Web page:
KN editorial reflects poor understanding of UG’s role
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Dear Editor
I TRUST that all is well. The Kaieteur News editorial, “UG Needs better Leadership”, published May 04, 2017, [RS2]reflects a poor understanding of the University of Guyana’s role in Guyana’s development and place in the wider world. The University’s mission is to generate, disseminate, and apply knowledge in the service of the community, the nation, and all mankind in an atmosphere of free and critical inquiry (Academic Board 2001). It aims to provide a place for education, learning, and research of the highest university standard in the arts and sciences throughout Guyana. It is a mission and legacy bequeathed to us by our forbearers who had the foresight and wisdom to dream this dream in 1963.

Given this mission, what is the right framework for understanding and analyzing our national university? I humbly submit to the editor, that the guiding principles for a proper analysis of the university’s leadership and trajectory are as follows:

(i) Take a look in the mirror, initial conditions matter[RS3]. One must document and disseminate, with clarity and precision, what was inherited. One ought to ask: What challenges are we facing at our UG? What should UG’s role be in the context of Guyana’s socio-economic and political landscape? What pathways do we take so that UG can play its rightful role in the nation and beyond? A thoughtful observer might have observed the insufficiencies in financial capital and human capital, the lack of management expertise in both of these capital aspects, and the negative impact of these insufficiencies on system efficiency and on the campus’s conditions and morale.

A thoughtful observer might have documented the challenges inherited in the core teaching and research functions at the University. That same thoughtful observer might have noted the number and quality of lecturers; the poor salaries; the issues with timely payment of those salaries; issues related to benefits and class size; the condition of the library; and questions related to the accreditation of the medical and law schools. He or she might have asked where we are now less than a year into the tenure of Dr. Griffith.

(ii) Articulate a clear vision for a 21st century University of Guyana. It is unclear from your reflection that the editor has a vision for the University of Guyana. What does the editor believe the future will bring? What narrative will the University project for the country? What other roles will the University have in the nation? I would direct the editor to the Hamilton Report of 2012, which notes that “The University should undergo a major restructuring programme to make it a high-performance institution.”

I should add that rapidly approaching a high-performance institution is a national imperative given the current socio-economic and political landscape of Guyana and the demographic, economic, social-cultural, political, security and sovereignty, education and health challenges that face the nation. A thoughtful observer would frame the actions of Dr. Griffith through these lenses.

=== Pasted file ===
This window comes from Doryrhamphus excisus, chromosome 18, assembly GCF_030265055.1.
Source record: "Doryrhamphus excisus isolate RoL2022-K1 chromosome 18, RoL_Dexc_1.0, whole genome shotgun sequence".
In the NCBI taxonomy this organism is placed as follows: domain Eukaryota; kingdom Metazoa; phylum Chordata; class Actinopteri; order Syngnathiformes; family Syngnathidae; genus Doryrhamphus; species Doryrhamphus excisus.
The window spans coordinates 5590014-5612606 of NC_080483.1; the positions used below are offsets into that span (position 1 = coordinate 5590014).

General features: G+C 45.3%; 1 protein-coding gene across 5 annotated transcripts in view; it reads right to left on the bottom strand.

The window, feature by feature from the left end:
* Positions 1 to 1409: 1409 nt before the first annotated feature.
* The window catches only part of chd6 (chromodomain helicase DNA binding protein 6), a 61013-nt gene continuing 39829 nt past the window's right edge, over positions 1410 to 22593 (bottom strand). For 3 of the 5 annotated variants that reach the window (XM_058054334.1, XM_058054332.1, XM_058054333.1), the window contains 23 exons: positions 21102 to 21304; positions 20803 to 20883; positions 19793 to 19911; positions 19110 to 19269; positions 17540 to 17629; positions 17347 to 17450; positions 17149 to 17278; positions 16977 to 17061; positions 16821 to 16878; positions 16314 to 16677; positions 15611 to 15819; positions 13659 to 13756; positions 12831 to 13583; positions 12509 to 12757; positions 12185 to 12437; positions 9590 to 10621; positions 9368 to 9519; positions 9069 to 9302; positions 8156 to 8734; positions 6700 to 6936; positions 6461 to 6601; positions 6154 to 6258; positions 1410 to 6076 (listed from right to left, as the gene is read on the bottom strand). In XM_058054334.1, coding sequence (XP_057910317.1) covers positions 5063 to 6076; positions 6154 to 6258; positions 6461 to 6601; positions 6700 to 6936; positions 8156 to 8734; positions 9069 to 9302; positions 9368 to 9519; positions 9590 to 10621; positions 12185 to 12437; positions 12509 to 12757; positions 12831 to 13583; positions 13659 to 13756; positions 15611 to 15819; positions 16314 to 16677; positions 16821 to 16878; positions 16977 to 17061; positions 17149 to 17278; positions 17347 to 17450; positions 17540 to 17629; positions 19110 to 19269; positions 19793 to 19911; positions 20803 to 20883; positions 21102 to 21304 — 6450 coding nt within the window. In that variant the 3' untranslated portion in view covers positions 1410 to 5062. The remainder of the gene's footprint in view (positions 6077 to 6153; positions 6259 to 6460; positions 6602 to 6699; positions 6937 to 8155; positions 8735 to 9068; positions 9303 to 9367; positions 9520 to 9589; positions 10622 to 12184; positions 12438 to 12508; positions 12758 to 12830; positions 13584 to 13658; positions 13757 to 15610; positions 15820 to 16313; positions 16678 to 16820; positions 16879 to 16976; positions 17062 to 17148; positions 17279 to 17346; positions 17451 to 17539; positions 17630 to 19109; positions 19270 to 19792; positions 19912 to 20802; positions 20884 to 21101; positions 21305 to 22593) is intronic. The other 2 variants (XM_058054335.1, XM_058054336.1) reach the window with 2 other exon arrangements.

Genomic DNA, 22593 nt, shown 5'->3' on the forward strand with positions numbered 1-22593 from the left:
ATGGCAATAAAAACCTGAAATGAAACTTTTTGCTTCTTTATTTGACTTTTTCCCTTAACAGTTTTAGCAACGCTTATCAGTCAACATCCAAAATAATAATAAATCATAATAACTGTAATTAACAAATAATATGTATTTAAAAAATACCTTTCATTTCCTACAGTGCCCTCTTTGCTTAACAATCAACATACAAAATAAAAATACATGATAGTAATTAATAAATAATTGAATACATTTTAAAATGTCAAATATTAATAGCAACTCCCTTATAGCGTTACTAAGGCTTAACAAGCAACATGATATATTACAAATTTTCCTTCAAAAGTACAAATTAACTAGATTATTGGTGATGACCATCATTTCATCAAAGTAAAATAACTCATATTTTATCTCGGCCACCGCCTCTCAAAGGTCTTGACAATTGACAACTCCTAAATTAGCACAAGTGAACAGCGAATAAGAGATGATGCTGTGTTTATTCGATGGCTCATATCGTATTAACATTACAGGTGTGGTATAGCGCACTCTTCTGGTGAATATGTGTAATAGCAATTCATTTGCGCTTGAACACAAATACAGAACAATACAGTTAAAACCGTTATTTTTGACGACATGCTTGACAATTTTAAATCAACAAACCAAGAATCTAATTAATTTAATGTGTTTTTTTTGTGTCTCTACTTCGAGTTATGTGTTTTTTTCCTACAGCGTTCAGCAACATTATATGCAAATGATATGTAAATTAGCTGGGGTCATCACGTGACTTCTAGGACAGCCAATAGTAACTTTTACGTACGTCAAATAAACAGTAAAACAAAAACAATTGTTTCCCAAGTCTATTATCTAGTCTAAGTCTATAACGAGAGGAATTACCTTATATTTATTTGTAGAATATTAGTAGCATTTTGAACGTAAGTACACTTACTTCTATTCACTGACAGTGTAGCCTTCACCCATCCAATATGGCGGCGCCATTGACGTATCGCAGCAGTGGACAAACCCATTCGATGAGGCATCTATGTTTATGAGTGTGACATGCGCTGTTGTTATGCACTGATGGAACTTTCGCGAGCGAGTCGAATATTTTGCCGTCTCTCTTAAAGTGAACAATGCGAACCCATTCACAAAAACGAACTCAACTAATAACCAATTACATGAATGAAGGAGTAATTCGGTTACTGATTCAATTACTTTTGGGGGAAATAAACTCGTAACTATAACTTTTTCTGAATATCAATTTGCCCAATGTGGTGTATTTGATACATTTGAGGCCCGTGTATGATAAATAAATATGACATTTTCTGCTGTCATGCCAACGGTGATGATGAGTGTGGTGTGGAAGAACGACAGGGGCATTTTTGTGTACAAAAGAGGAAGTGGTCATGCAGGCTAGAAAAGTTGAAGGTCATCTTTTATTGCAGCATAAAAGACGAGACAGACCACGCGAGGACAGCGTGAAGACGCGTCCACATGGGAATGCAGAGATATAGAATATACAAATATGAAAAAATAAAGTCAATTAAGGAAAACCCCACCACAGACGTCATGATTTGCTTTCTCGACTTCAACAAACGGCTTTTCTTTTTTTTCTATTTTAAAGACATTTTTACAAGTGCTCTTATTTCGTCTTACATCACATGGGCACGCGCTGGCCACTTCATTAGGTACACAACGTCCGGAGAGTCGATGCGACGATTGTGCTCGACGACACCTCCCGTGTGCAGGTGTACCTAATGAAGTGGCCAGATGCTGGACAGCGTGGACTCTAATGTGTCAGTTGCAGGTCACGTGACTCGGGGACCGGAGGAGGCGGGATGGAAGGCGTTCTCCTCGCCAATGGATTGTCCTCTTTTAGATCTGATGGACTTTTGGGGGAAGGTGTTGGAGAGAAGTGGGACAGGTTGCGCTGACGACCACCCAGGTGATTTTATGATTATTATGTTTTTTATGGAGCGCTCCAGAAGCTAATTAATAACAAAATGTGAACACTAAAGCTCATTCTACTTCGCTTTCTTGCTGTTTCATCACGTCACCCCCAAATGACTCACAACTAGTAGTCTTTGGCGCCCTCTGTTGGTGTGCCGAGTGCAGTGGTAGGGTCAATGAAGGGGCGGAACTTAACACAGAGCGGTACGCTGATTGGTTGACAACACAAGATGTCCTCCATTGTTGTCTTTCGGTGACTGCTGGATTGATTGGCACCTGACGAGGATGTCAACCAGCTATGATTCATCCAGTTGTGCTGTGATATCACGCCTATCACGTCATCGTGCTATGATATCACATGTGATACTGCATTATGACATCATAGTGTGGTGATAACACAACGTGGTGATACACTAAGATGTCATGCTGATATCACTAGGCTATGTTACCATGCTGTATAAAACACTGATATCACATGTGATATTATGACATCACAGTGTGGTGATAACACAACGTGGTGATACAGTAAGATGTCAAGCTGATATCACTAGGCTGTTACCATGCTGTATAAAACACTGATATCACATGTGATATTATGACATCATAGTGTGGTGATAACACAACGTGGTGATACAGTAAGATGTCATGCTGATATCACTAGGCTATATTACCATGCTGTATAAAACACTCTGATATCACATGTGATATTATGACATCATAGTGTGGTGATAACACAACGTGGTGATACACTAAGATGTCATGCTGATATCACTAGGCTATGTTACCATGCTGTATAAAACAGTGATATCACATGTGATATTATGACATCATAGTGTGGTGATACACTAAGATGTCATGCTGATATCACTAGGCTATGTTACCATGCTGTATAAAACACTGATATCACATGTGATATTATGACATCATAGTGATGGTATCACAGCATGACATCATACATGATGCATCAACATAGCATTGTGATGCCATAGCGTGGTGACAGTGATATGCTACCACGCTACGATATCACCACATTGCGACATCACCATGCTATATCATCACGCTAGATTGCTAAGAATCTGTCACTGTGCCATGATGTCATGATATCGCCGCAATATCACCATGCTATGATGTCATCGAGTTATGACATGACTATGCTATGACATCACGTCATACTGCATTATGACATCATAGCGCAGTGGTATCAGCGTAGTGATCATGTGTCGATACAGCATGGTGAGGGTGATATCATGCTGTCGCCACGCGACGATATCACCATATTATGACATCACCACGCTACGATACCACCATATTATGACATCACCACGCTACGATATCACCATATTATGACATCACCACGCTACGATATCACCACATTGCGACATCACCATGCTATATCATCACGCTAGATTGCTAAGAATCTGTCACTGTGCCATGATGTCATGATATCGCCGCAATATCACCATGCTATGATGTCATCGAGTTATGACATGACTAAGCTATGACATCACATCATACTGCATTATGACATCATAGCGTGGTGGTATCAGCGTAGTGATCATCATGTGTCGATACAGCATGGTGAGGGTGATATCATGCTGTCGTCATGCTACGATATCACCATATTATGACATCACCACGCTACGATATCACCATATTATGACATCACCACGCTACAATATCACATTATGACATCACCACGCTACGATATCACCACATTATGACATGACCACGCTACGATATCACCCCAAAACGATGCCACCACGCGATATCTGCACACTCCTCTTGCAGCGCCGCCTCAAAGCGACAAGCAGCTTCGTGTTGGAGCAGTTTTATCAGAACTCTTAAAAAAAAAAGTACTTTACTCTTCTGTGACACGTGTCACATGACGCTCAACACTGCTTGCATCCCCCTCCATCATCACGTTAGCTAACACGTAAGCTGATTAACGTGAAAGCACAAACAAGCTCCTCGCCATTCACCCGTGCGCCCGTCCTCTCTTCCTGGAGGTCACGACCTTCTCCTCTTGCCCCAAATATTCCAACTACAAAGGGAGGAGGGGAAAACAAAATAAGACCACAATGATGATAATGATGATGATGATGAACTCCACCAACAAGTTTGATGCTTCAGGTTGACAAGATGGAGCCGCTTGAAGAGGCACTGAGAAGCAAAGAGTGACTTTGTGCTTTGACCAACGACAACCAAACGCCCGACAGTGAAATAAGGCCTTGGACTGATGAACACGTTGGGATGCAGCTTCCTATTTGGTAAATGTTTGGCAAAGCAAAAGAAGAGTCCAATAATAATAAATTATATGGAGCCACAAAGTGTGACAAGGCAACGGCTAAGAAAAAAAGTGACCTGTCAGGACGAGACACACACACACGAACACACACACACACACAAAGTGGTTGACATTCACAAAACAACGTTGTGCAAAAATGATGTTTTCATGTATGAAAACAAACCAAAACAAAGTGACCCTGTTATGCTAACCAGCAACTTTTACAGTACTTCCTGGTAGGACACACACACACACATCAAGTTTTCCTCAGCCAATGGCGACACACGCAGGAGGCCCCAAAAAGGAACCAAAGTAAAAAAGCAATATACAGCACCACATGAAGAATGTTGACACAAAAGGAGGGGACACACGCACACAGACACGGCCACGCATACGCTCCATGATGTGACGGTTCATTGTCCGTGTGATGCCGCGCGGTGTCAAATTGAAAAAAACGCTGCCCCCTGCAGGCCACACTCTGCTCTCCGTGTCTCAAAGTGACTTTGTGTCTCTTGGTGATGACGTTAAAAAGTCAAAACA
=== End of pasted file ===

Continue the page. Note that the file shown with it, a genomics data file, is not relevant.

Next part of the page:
(iii) Target high, value-added endeavours. Education of the highest quality is an existential matter in the 21st century. We can do fundamental research at a global level. I note for the record that in a nation of less than 800,000 that this is our competitive advantage. Our people, many graduates of the University of Guyana, serve across the globe in the modern knowledge economy. We need to apply those talents at home. [RS4]The current challenges in the sugar industry provide a proper test case—we must diversify and innovate and move up the sugar food chain, or we will die. The editor and this editorial do not serve the University and country well. They ask the wrong questions.

I close by noting the following:
Guyana’s population is 735,000. Forty nine per cent (49%) of her citizens are below the age of 24. An estimated 33% of her citizens live in poverty. Over 80% of her citizens with tertiary education have emigrated. GDP composition, by sector of origin: Agriculture: 21.8% (esp. sugarcane, rice, shrimp, fish), Industry: 25.3% (bauxite, sugar, rice, timber, gold), Services: 52.9%. With the discovery of oil and its expected “boon” in a few years, what role will the University of Guyana play in economic growth?

I submit Dr. Griffith’s vision of UG serves to facilitate educational and economic development—for citizens and society—fosters dreaming and changing personal and societal realities, moves Guyanese beyond being to becoming, enables discovery in all relevant fields. He offers Guyana a university which serves as an agent of change, a platform for Guyanese to explore myriad opportunities. The University of Guyana can be a stimulus for innovation in the 21st century, an existential investment for the nation. UG does not exist as a private business; it is an instrument of the nation.

We need to make the called-for investments. Sir Shridath Ramphal reminded us at the Commonwealth Education Conference in Sri Lanka in August 1980, “We have learned that education, when it is not geared to the needs of real development, and when it is not accompanied by progress in other spheres, can lead more to despair than to development, more to frustration than to fulfillment, and more to social tension than to social advance.”

Terrence Blackman, Dean
School of Science, Health & Technology
Medgar Evers College, City University of New York

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